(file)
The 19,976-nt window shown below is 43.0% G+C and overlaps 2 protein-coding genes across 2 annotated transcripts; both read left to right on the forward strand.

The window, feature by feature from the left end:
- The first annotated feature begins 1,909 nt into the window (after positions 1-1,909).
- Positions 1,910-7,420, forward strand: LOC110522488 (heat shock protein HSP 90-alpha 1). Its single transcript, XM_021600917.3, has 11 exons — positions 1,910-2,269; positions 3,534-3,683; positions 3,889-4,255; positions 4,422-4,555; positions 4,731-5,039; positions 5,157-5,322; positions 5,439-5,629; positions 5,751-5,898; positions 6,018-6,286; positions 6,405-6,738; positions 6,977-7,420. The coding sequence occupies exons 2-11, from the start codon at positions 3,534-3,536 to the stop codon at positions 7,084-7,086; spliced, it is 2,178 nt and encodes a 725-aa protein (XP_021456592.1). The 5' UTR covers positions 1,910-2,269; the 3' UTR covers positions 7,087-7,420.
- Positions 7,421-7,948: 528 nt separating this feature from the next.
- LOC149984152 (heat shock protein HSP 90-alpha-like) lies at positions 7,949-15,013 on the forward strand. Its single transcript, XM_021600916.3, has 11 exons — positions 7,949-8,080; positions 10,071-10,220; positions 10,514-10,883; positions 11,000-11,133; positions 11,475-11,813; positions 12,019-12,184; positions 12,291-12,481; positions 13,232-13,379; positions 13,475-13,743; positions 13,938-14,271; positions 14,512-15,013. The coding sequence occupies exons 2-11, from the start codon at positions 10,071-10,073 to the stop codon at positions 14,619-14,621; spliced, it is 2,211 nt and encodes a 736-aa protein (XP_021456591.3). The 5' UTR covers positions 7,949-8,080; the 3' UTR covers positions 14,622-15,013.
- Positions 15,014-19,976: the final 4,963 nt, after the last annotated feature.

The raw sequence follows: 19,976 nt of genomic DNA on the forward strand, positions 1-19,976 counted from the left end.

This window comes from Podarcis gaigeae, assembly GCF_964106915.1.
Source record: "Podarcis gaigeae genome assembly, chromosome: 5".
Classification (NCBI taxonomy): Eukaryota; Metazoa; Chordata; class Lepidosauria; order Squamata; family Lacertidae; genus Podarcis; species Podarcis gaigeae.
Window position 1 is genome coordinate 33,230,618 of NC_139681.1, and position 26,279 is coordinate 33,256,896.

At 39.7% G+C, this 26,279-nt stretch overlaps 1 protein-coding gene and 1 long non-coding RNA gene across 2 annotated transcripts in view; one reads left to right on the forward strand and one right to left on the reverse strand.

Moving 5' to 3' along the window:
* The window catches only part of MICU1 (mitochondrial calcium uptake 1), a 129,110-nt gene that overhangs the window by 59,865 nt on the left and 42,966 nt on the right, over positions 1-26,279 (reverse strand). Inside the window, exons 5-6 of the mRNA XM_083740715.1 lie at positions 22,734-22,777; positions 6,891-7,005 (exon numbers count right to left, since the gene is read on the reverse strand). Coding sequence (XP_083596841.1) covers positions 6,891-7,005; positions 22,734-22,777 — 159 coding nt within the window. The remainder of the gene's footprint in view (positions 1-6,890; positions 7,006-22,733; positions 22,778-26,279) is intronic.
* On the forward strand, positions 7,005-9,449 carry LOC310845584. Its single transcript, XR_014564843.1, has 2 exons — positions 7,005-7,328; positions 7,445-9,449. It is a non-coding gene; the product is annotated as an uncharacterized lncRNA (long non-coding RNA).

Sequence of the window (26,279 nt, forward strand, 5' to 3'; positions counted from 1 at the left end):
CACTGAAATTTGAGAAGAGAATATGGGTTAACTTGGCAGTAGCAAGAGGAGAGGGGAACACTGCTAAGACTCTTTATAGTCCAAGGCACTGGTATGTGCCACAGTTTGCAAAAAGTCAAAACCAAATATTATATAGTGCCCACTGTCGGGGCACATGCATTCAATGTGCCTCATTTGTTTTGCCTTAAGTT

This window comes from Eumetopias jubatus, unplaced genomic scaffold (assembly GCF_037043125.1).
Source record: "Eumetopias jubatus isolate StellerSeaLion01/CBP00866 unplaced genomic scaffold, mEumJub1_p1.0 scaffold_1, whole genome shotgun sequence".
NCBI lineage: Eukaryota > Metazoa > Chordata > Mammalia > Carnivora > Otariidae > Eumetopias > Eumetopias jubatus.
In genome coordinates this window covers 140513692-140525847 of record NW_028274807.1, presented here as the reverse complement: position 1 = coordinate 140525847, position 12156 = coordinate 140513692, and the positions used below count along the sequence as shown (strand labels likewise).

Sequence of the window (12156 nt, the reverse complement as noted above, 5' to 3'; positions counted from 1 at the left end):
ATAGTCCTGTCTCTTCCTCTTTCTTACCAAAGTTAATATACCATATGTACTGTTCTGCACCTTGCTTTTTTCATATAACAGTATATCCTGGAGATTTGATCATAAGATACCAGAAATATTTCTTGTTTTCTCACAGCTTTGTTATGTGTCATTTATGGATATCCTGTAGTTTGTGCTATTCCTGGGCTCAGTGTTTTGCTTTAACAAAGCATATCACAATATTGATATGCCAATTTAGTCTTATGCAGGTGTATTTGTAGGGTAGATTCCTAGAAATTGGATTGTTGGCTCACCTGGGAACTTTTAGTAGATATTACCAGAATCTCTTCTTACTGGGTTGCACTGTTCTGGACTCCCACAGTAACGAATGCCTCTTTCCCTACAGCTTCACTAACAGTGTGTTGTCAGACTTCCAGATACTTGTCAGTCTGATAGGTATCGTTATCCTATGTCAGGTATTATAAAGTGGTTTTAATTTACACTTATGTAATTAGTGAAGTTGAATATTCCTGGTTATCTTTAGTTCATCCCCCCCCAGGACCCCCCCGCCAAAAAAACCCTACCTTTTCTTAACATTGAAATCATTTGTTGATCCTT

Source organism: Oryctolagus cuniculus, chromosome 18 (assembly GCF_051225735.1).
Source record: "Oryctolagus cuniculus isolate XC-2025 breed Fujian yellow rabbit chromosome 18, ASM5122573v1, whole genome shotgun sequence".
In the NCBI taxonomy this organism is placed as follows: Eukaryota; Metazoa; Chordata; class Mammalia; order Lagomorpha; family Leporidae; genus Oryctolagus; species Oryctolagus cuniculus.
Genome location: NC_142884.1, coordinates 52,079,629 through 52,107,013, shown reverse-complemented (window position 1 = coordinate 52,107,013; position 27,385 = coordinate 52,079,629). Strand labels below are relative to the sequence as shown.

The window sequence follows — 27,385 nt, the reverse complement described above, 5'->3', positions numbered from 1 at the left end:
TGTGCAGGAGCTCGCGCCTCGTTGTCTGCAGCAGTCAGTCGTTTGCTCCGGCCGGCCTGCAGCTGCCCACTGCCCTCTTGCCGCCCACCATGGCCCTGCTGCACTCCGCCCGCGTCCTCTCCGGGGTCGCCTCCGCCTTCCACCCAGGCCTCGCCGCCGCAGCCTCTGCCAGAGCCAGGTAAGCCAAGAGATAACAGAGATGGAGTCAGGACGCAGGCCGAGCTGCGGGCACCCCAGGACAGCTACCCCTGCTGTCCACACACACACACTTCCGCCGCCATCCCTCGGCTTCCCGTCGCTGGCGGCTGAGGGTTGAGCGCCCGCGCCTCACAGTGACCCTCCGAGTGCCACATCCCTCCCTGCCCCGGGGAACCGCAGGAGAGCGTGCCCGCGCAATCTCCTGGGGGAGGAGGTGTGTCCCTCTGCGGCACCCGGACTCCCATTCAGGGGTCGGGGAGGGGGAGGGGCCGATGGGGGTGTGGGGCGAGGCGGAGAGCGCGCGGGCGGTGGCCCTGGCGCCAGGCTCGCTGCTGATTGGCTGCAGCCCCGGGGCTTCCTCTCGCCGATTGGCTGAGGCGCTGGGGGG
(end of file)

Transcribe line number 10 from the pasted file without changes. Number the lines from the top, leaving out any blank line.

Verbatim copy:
Source record: "Podarcis gaigeae genome assembly, chromosome: 5".